'Total return, when measuring performance, is the actual rate of return of an investment or a pool of investments over a given evaluation period. Total return includes interest, capital gains, dividends and distributions realized over a given period of time. Total return accounts for two categories of return: income including interest paid by fixed-income investments, distributions or dividends and capital appreciation, representing the change in the market price of an asset.'

Which means for our asset as example:- Looking at the total return of 88.2% in the last 5 years of Starbucks, we see it is relatively higher, thus better in comparison to the benchmark SPY (68.1%)
- Looking at total return in of 34.5% in the period of the last 3 years, we see it is relatively lower, thus worse in comparison to SPY (47%).

'Compound annual growth rate (CAGR) is a business and investing specific term for the geometric progression ratio that provides a constant rate of return over the time period. CAGR is not an accounting term, but it is often used to describe some element of the business, for example revenue, units delivered, registered users, etc. CAGR dampens the effect of volatility of periodic returns that can render arithmetic means irrelevant. It is particularly useful to compare growth rates from various data sets of common domain such as revenue growth of companies in the same industry.'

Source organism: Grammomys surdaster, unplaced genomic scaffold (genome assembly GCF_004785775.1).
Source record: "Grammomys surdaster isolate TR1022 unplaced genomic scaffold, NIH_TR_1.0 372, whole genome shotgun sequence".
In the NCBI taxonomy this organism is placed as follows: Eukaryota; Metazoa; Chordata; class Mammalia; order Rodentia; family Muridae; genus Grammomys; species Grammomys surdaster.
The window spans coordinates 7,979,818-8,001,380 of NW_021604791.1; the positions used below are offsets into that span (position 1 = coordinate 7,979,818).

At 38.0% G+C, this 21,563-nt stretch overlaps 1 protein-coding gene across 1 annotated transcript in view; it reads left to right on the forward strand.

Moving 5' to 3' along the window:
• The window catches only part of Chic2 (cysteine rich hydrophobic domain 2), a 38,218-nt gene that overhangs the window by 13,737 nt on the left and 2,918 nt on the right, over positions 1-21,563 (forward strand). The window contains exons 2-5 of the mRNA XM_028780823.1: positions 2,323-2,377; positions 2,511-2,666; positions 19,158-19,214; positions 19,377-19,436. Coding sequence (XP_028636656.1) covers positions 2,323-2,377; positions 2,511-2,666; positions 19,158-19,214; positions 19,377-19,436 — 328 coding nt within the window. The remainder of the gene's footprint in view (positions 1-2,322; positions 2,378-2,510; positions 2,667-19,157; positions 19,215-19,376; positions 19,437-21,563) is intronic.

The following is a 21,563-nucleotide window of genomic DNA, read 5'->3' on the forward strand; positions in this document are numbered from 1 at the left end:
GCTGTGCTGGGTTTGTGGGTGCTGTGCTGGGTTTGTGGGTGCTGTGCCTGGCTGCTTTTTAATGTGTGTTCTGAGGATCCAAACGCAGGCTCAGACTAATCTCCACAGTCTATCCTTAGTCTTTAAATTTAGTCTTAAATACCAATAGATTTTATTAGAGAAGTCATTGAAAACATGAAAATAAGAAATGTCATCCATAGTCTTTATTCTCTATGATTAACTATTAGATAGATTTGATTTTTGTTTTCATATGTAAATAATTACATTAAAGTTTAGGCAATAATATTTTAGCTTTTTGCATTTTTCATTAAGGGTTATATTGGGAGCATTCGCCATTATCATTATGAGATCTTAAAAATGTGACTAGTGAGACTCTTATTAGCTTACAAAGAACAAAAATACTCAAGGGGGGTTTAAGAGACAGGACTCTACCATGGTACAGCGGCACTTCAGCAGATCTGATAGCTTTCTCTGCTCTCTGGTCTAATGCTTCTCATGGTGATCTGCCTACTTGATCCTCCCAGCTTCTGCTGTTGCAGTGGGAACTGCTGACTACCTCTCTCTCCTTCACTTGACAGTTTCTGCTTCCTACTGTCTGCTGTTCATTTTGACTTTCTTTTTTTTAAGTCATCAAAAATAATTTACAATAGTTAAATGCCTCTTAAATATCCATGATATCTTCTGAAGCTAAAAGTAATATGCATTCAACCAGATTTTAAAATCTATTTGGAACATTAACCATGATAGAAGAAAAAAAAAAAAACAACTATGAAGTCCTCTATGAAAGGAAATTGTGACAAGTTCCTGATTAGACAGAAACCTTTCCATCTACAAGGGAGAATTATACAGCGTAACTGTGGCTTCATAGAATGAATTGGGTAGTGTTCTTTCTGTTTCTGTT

Using this definition on our asset we see for example:- The annual return (CAGR) over 5 years of Starbucks is 13.5%, which is greater, thus better compared to the benchmark SPY (11%) in the same period.
- Compared with SPY (13.7%) in the period of the last 3 years, the compounded annual growth rate (CAGR) of 10.4% is smaller, thus worse.

'In finance, volatility (symbol σ) is the degree of variation of a trading price series over time as measured by the standard deviation of logarithmic returns. Historic volatility measures a time series of past market prices. Implied volatility looks forward in time, being derived from the market price of a market-traded derivative (in particular, an option). Commonly, the higher the volatility, the riskier the security.'